Now, a report for the Brookings Institution, a think-tank in Washington, DC, and the Centre on International Co-operation at New York University looks at international politics in an age of want.
The sort of problems governments increasingly face, they say, will be much less predictable than those associated with old great-power rivalries. Pressure from demography, climate change and shifts in economic power builds up quietly for a long time—and then triggers abrupt shifts.
They claim that the current global system is ill-designed for such a world. It is not just that the foreign policies of big countries are in flux. Rather, the way states deal with new threats is, in the jargon, “stove-piped”. As a UN panel said in 2004, “finance ministers tend to work only with the international financial institutions, development ministers only with development programmes.”
The authors say that what is needed is not merely institutional tinkering but a different frame of mind. Governments, they say, should think more in terms of reducing risk and increasing resilience to shocks than about boosting sovereign power. This is because they think power may not be the best way for states to defend themselves against a new kind of threat: the sort that comes not from other states but networks of states and non-state actors, or from the unintended consequences of global flows of finance, technology and so on.
What would all that mean in practice? They cite the Intergovernmental Panel on Climate Change (IPCC) and the Global Alliance for Vaccines and Immunisation as the sort of institutions they want more of: bodies that use technical expertise—leaving aside the IPCC’s mistake over the melting of Himalayan glaciers—to induce countries to recognise their mutual interests. Such agencies can promote foresight, and help governments think harder about the consequences of failure (unlike traditional diplomacy, which likes muddling along). They propose an Intergovernmental Panel on Biological Safety along the lines of the IPCC to improve biosecurity; they also suggest boosting the G20 by giving it a secretariat and getting national security chiefs together.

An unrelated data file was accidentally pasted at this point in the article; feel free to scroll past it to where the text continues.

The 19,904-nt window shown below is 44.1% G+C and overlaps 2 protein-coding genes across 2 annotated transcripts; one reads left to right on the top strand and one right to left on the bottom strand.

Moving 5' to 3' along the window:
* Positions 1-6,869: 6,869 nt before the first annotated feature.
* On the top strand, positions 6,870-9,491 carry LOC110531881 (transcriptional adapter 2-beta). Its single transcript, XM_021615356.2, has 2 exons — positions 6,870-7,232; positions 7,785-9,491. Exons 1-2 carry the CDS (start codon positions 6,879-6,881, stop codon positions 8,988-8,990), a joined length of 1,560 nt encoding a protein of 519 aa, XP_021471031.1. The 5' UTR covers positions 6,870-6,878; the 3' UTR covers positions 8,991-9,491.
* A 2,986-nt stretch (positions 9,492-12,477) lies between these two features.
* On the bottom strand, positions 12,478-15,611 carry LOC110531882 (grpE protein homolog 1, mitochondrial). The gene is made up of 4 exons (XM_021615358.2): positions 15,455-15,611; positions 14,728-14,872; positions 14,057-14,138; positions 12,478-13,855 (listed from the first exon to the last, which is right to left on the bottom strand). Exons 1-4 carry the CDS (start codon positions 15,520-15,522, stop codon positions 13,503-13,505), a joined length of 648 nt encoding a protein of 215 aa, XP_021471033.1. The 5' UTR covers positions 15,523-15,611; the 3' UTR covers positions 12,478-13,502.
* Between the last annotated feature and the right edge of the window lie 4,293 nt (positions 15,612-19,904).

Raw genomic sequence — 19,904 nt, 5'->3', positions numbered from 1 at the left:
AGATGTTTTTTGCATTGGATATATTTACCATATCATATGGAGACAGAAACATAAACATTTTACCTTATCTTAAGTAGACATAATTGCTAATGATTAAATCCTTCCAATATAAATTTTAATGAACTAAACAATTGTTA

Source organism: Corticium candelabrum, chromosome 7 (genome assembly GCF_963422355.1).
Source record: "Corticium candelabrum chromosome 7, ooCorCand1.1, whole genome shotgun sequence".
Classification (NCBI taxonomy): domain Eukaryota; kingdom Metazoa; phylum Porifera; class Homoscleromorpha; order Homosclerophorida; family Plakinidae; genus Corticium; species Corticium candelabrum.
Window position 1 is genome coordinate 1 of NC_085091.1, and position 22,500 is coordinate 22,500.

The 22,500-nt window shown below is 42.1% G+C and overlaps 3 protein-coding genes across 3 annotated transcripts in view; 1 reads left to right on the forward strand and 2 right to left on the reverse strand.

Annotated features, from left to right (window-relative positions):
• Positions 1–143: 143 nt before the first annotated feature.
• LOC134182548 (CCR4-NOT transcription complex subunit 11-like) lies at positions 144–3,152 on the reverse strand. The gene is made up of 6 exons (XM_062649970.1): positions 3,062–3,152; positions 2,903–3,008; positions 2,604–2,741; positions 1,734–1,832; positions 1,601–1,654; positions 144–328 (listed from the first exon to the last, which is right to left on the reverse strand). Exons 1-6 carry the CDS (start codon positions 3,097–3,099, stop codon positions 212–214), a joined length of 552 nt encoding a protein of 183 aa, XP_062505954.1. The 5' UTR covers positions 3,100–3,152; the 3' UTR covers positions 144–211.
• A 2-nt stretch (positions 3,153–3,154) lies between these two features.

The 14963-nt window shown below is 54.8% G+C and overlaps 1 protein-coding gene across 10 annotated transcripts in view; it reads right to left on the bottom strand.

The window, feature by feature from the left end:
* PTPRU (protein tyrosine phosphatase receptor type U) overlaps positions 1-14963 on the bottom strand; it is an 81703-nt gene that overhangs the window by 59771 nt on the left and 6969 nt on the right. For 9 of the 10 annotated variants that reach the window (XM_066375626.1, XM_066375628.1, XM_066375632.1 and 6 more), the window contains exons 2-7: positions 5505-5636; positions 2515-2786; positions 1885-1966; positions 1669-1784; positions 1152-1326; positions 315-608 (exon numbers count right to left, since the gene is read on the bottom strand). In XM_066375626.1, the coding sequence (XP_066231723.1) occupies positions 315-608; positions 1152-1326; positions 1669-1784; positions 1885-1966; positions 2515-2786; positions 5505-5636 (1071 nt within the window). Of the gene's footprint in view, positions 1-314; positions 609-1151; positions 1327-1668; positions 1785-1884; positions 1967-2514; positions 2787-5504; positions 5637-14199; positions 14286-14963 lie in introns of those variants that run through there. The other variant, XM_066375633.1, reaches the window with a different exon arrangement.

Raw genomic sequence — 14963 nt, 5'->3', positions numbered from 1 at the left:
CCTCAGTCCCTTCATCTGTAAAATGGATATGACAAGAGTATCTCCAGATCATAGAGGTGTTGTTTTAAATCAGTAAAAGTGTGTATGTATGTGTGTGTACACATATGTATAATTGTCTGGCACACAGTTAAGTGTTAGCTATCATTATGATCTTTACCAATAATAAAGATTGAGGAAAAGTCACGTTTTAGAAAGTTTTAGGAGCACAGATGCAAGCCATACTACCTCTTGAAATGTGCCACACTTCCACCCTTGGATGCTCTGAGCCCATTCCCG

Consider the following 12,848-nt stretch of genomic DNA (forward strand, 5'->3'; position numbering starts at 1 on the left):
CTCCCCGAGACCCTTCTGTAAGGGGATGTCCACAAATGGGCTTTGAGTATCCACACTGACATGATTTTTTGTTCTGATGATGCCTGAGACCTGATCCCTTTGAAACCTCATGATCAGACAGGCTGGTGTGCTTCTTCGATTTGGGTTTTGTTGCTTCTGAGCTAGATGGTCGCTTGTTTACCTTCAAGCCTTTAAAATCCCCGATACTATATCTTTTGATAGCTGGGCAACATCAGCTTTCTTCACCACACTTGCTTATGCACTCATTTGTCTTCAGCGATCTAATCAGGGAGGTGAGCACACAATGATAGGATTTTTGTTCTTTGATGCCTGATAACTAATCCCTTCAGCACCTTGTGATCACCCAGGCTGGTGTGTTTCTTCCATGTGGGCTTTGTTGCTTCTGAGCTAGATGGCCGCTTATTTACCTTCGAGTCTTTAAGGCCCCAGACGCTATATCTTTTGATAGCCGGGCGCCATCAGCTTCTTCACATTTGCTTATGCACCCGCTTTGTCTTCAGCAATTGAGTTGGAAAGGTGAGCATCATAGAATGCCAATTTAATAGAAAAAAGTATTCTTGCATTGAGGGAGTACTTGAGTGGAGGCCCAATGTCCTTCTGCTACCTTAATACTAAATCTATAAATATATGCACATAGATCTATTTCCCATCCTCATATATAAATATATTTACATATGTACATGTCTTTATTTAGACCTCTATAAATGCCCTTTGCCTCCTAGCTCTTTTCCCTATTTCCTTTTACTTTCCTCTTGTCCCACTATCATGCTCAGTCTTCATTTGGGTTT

Many of these ideas may go nowhere; national sovereignty is hugely resilient. But to those who call the whole exercise pointless, they cite Milton Friedman, who, when monetarism was being mocked in the 1970s, replied “our basic function [is] to develop alternatives to existing policies, to keep them alive and available until the politically impossible becomes the politically inevitable.”